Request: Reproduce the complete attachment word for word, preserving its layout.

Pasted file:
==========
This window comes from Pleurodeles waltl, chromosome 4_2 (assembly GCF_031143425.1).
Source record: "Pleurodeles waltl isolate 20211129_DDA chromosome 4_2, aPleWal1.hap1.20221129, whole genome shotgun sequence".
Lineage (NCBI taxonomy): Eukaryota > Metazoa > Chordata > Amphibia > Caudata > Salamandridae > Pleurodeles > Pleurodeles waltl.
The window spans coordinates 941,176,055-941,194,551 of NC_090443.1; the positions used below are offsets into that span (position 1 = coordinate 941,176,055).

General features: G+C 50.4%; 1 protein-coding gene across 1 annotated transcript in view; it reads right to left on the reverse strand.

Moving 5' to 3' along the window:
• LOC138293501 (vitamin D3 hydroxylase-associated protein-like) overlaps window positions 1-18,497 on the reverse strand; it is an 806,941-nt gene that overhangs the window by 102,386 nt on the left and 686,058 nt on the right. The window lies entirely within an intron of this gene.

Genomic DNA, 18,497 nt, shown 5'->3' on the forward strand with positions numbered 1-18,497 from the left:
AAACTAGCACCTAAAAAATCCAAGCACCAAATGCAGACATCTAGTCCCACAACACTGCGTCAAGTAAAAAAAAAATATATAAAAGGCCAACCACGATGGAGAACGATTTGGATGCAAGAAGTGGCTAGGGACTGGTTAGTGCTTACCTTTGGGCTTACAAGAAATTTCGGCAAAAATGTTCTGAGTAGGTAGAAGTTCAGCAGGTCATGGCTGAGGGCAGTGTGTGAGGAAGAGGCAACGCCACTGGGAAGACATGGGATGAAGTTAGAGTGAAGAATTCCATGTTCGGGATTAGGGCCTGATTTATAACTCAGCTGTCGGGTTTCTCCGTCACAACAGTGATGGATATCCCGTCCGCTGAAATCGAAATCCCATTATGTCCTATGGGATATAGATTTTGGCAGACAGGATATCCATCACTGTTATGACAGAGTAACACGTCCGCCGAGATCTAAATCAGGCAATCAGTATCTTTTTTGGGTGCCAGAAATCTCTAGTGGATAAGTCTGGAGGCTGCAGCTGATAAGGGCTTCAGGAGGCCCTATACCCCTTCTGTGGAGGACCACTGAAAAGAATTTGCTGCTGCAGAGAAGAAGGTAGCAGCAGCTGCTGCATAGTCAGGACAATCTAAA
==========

This window comes from Pleurodeles waltl, chromosome 4_2 (assembly GCF_031143425.1).
Source record: "Pleurodeles waltl isolate 20211129_DDA chromosome 4_2, aPleWal1.hap1.20221129, whole genome shotgun sequence".
Lineage (NCBI taxonomy): Eukaryota > Metazoa > Chordata > Amphibia > Caudata > Salamandridae > Pleurodeles > Pleurodeles waltl.
The window spans coordinates 941,176,055-941,194,551 of NC_090443.1; the positions used below are offsets into that span (position 1 = coordinate 941,176,055).

General features: G+C 50.4%; 1 protein-coding gene across 1 annotated transcript in view; it reads right to left on the reverse strand.

Moving 5' to 3' along the window:
• LOC138293501 (vitamin D3 hydroxylase-associated protein-like) overlaps window positions 1-18,497 on the reverse strand; it is an 806,941-nt gene that overhangs the window by 102,386 nt on the left and 686,058 nt on the right. The window lies entirely within an intron of this gene.

Genomic DNA, 18,497 nt, shown 5'->3' on the forward strand with positions numbered 1-18,497 from the left:
AAACTAGCACCTAAAAAATCCAAGCACCAAATGCAGACATCTAGTCCCACAACACTGCGTCAAGTAAAAAAAAAATATATAAAAGGCCAACCACGATGGAGAACGATTTGGATGCAAGAAGTGGCTAGGGACTGGTTAGTGCTTACCTTTGGGCTTACAAGAAATTTCGGCAAAAATGTTCTGAGTAGGTAGAAGTTCAGCAGGTCATGGCTGAGGGCAGTGTGTGAGGAAGAGGCAACGCCACTGGGAAGACATGGGATGAAGTTAGAGTGAAGAATTCCATGTTCGGGATTAGGGCCTGATTTATAACTCAGCTGTCGGGTTTCTCCGTCACAACAGTGATGGATATCCCGTCCGCTGAAATCGAAATCCCATTATGTCCTATGGGATATAGATTTTGGCAGACAGGATATCCATCACTGTTATGACAGAGTAACACGTCCGCCGAGATCTAAATCAGGCAATCAGTATCTTTTTTGGGTGCCAGAAATCTCTAGTGGATAAGTCTGGAGGCTGCAGCTGATAAGGGCTTCAGGAGGCCCTATACCCCTTCTGTGGAGGACCACTGAAAAGAATTTGCTGCTGCAGAGAAGAAGGTAGCAGCAGCTGCTGCATAGTCAGGACAATCTAAA